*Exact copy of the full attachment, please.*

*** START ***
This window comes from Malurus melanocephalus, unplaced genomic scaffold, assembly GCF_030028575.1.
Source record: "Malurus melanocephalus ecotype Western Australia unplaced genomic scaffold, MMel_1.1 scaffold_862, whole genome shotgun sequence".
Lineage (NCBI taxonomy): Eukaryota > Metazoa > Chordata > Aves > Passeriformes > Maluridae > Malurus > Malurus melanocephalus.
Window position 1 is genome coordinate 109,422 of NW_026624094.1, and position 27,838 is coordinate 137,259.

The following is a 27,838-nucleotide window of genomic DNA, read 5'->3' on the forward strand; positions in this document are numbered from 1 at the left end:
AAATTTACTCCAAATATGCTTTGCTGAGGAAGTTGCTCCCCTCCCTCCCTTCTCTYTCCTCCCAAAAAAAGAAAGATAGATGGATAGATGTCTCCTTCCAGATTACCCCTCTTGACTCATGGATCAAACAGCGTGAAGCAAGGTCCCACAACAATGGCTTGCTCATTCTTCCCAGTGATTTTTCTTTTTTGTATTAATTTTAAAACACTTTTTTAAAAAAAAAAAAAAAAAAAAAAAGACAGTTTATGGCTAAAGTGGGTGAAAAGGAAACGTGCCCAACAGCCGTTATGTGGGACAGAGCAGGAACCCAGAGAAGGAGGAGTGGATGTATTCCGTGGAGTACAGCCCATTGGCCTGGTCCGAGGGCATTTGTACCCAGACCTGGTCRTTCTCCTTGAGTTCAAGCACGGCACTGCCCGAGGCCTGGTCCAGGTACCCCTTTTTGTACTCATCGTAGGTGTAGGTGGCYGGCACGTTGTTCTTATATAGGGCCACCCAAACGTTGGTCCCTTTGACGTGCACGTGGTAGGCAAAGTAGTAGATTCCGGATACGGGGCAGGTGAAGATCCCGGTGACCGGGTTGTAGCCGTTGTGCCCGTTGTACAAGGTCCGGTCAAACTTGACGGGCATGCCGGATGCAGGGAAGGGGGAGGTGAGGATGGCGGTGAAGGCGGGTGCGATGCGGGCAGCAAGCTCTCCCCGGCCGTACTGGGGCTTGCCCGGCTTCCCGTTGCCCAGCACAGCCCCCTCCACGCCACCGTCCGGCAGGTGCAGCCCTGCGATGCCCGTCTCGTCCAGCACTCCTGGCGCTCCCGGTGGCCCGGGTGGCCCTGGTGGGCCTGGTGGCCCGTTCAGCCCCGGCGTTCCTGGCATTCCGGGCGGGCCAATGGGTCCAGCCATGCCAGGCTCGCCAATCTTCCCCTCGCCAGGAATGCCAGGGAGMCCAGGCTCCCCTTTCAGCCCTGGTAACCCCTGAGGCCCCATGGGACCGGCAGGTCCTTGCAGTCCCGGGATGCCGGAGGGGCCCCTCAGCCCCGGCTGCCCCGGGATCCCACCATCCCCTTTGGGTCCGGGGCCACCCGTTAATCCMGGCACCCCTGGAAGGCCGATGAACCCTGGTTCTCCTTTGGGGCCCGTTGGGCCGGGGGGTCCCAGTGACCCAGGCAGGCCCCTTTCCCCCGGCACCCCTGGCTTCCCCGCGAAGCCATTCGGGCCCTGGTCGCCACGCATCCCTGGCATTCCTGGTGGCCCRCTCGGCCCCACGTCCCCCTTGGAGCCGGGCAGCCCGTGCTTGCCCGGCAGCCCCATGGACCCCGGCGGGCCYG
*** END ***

This window comes from Malurus melanocephalus, unplaced genomic scaffold, assembly GCF_030028575.1.
Source record: "Malurus melanocephalus ecotype Western Australia unplaced genomic scaffold, MMel_1.1 scaffold_862, whole genome shotgun sequence".
Lineage (NCBI taxonomy): Eukaryota > Metazoa > Chordata > Aves > Passeriformes > Maluridae > Malurus > Malurus melanocephalus.
Window position 1 is genome coordinate 109,422 of NW_026624094.1, and position 27,838 is coordinate 137,259.

The following is a 27,838-nucleotide window of genomic DNA, read 5'->3' on the forward strand; positions in this document are numbered from 1 at the left end:
AAATTTACTCCAAATATGCTTTGCTGAGGAAGTTGCTCCCCTCCCTCCCTTCTCTYTCCTCCCAAAAAAAGAAAGATAGATGGATAGATGTCTCCTTCCAGATTACCCCTCTTGACTCATGGATCAAACAGCGTGAAGCAAGGTCCCACAACAATGGCTTGCTCATTCTTCCCAGTGATTTTTCTTTTTTGTATTAATTTTAAAACACTTTTTTAAAAAAAAAAAAAAAAAAAAAAAGACAGTTTATGGCTAAAGTGGGTGAAAAGGAAACGTGCCCAACAGCCGTTATGTGGGACAGAGCAGGAACCCAGAGAAGGAGGAGTGGATGTATTCCGTGGAGTACAGCCCATTGGCCTGGTCCGAGGGCATTTGTACCCAGACCTGGTCRTTCTCCTTGAGTTCAAGCACGGCACTGCCCGAGGCCTGGTCCAGGTACCCCTTTTTGTACTCATCGTAGGTGTAGGTGGCYGGCACGTTGTTCTTATATAGGGCCACCCAAACGTTGGTCCCTTTGACGTGCACGTGGTAGGCAAAGTAGTAGATTCCGGATACGGGGCAGGTGAAGATCCCGGTGACCGGGTTGTAGCCGTTGTGCCCGTTGTACAAGGTCCGGTCAAACTTGACGGGCATGCCGGATGCAGGGAAGGGGGAGGTGAGGATGGCGGTGAAGGCGGGTGCGATGCGGGCAGCAAGCTCTCCCCGGCCGTACTGGGGCTTGCCCGGCTTCCCGTTGCCCAGCACAGCCCCCTCCACGCCACCGTCCGGCAGGTGCAGCCCTGCGATGCCCGTCTCGTCCAGCACTCCTGGCGCTCCCGGTGGCCCGGGTGGCCCTGGTGGGCCTGGTGGCCCGTTCAGCCCCGGCGTTCCTGGCATTCCGGGCGGGCCAATGGGTCCAGCCATGCCAGGCTCGCCAATCTTCCCCTCGCCAGGAATGCCAGGGAGMCCAGGCTCCCCTTTCAGCCCTGGTAACCCCTGAGGCCCCATGGGACCGGCAGGTCCTTGCAGTCCCGGGATGCCGGAGGGGCCCCTCAGCCCCGGCTGCCCCGGGATCCCACCATCCCCTTTGGGTCCGGGGCCACCCGTTAATCCMGGCACCCCTGGAAGGCCGATGAACCCTGGTTCTCCTTTGGGGCCCGTTGGGCCGGGGGGTCCCAGTGACCCAGGCAGGCCCCTTTCCCCCGGCACCCCTGGCTTCCCCGCGAAGCCATTCGGGCCCTGGTCGCCACGCATCCCTGGCATTCCTGGTGGCCCRCTCGGCCCCACGTCCCCCTTGGAGCCGGGCAGCCCGTGCTTGCCCGGCAGCCCCATGGACCCCGGCGGGCCYG